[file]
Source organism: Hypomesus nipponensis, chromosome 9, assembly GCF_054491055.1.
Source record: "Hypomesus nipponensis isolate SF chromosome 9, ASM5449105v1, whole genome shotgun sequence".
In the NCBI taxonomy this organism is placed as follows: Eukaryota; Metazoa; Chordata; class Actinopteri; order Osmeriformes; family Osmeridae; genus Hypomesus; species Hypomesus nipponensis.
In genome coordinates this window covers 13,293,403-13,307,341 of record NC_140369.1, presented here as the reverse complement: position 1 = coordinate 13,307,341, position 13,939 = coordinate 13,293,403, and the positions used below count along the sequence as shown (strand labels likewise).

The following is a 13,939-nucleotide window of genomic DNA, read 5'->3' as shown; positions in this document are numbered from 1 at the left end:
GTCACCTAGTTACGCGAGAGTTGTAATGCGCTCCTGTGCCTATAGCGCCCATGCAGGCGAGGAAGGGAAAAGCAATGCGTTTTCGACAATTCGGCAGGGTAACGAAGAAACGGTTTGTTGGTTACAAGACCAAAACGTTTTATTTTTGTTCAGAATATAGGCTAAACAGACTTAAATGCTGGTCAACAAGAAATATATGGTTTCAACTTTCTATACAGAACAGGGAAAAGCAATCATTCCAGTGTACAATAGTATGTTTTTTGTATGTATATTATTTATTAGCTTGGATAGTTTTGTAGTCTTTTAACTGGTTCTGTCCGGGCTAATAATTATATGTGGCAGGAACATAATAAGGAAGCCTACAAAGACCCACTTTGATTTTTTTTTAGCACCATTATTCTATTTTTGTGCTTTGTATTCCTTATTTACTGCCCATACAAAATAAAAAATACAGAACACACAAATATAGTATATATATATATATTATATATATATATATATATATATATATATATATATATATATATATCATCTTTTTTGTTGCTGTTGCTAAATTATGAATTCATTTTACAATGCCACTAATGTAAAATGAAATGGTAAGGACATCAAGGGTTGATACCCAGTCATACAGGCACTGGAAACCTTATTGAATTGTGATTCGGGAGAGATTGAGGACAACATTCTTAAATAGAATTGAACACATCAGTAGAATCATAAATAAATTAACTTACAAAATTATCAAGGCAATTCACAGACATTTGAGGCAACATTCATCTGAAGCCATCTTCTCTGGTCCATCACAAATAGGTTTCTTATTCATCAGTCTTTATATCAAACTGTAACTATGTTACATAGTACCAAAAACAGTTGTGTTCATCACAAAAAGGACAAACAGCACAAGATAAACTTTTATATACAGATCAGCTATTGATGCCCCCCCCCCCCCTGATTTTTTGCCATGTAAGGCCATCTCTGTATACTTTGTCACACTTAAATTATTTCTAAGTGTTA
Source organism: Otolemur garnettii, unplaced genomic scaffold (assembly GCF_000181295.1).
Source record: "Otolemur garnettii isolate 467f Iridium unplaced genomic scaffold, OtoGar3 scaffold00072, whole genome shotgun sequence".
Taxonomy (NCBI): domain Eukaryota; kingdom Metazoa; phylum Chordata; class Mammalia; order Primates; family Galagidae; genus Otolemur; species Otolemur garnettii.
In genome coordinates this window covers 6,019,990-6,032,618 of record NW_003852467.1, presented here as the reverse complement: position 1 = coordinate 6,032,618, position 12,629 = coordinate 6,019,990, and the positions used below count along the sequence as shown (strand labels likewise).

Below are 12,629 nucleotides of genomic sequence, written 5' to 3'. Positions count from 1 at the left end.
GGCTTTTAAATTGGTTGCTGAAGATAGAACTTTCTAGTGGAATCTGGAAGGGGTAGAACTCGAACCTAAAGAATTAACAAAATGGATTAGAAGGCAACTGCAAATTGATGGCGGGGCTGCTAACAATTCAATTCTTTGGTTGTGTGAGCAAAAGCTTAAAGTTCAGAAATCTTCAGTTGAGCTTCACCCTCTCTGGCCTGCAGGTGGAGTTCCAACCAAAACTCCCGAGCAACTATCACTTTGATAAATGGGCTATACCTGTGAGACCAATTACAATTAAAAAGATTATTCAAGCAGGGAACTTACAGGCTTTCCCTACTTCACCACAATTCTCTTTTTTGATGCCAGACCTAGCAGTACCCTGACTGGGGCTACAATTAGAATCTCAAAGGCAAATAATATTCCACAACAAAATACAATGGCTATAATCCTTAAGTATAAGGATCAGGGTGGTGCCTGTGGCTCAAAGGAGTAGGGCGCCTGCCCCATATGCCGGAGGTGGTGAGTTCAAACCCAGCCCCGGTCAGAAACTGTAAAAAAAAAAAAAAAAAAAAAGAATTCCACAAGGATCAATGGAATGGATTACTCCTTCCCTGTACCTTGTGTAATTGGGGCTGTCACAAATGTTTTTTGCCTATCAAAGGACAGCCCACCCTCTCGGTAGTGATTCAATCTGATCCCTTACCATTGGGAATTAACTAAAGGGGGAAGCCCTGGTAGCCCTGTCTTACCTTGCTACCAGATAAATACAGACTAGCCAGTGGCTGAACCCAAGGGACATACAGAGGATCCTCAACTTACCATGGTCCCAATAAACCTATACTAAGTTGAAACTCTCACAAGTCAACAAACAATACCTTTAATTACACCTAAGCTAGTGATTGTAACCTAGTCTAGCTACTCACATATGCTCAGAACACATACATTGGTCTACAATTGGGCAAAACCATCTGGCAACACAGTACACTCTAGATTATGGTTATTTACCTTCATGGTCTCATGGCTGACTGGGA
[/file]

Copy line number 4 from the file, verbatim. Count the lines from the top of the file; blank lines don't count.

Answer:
In genome coordinates this window covers 13,293,403-13,307,341 of record NC_140369.1, presented here as the reverse complement: position 1 = coordinate 13,307,341, position 13,939 = coordinate 13,293,403, and the positions used below count along the sequence as shown (strand labels likewise).